SANTA CLARA -- With Jim Harbaugh as coach, the 49ers have won on soggy fields, artificial turf and foreign soil. What they have yet to experience is frozen tundra, but it seems there’s no way to avoid it in their upcoming game.
The forecast in Green Bay, Wis., this week calls for light snow, wind-chill temperatures of minus-20 degrees on Wednesday and actual temperatures dipping to minus-6 degrees on Thursday, according to the National Weather Service. The forecast for Sunday is for a high of 17 degrees with the mercury dipping to 2 degrees at night. The game kicks off at 3:40 p.m. local time.
Jim Harbaugh shrugged at the dire predictions.
“Football weather is any weather,” he said Monday. “Once your body gets running around ... personally, I played in a zero-degree weather game and it didn’t feel any different than a 30-, 40-degree weather game.”
The coldest game a Harbaugh-led 49ers team has had to endure was in New England last December when it was 34 degrees with a steady, freezing drizzle at kickoff. It was 35 degrees with the temperature dropping at kickoff for this season’s game at Washington. San Francisco won both contests.
The 49ers haven’t had to experience truly harsh January conditions in recent years because they either have hosted playoff games or played them on the road in domes – at Atlanta and in the Super Bowl in New Orleans.
This season, they likely will have to be road warriors if they are to make it to the Super Bowl, beginning Sunday at Lambeau Field.
The 49ers say they are built for it.
“It’s the Super Bowl on the line,” linebacker NaVorro Bowman said. “Coldness goes out the window. You want to be great. You want to be remembered. These are the games you are remembered in – on the teams that fought no matter the temperature or situation.”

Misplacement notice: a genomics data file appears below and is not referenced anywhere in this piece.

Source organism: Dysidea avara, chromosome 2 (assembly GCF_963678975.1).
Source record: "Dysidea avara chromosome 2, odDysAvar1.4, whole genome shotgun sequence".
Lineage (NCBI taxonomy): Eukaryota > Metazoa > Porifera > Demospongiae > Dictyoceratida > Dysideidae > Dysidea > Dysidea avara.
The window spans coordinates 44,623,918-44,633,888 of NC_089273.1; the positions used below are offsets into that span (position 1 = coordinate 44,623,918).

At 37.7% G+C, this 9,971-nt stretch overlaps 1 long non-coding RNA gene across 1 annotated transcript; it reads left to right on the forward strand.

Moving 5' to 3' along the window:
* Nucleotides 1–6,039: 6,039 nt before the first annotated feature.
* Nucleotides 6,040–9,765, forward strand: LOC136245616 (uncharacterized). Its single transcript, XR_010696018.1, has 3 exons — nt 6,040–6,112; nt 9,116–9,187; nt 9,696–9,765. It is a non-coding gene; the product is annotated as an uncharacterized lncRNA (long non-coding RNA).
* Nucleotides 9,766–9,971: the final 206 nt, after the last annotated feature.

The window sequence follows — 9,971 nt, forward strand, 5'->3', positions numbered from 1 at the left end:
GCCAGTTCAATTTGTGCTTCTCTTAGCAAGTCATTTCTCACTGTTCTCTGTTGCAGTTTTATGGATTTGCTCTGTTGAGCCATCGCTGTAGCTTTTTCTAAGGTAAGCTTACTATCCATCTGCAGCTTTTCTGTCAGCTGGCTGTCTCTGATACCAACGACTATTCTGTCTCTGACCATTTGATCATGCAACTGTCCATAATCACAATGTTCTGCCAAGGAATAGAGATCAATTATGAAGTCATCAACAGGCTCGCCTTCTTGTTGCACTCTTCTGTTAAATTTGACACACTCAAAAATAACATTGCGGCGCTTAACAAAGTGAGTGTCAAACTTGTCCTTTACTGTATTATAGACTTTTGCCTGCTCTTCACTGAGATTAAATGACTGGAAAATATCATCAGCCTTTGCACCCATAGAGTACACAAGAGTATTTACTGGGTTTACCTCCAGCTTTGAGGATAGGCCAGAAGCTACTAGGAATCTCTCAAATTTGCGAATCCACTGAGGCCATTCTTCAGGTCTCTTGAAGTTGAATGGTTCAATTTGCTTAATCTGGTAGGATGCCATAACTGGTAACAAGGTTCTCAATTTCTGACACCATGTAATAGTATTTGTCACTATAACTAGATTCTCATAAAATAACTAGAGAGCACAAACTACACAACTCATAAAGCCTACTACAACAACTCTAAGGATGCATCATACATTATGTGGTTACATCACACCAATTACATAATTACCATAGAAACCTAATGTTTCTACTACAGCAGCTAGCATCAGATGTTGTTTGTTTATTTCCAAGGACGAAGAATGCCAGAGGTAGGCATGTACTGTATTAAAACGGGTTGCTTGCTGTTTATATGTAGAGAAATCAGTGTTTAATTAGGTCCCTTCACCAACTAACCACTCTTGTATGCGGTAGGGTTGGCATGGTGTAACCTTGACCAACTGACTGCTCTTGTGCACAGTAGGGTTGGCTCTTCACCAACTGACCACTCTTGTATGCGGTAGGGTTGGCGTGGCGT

Receiver Anquan Boldin, whose Ravens team won a playoff game in Denver last year in a 13-degree chill, agreed.
“We are a team that’s built for anything,” he said. “We weathered the storm. We had ups and downs. Right now, I think we are playing pretty tough football.”
Boldin and the Ravens began last postseason with a home win over the Colts before winning on the road against Denver and New England.
For Boldin to repeat as a Super Bowl champion with the 49ers, they’ll likely have to win four consecutive road games, including the Super Bowl outdoors at MetLife Stadium in East Rutherford, N.J. on Feb. 2.
That also would mean that, including the end of the regular season, the 49ers will have gone on the road in six of their final seven weeks.
Harbaugh said he was looking into trimming some potential mileage.
If the 49ers win in Green Bay and the Saints beat the Eagles this weekend, the 49ers would then have to travel to Charlotte, N.C., to face the Panthers. Asked if he’d consider not returning to the Bay Area and preparing elsewhere after the Green Bay game, Harbaugh said, “I’ve given it some thought.”
The 49ers spent a week in Youngstown, Ohio – the hometown of their owners, the Yorks – before East Coast games in 2011 and 2012. They won both contests, against the Eagles in 2011 and last year against the Jets.
When will he reach a decision on a potential Midwest stopover?
“I’ll keep you posted,” Harbaugh said.
Read Matthew Barrows’ blogs at www.sacbee.com/sf49ers and listen for his reports Tuesdays on ESPN Radio 1320.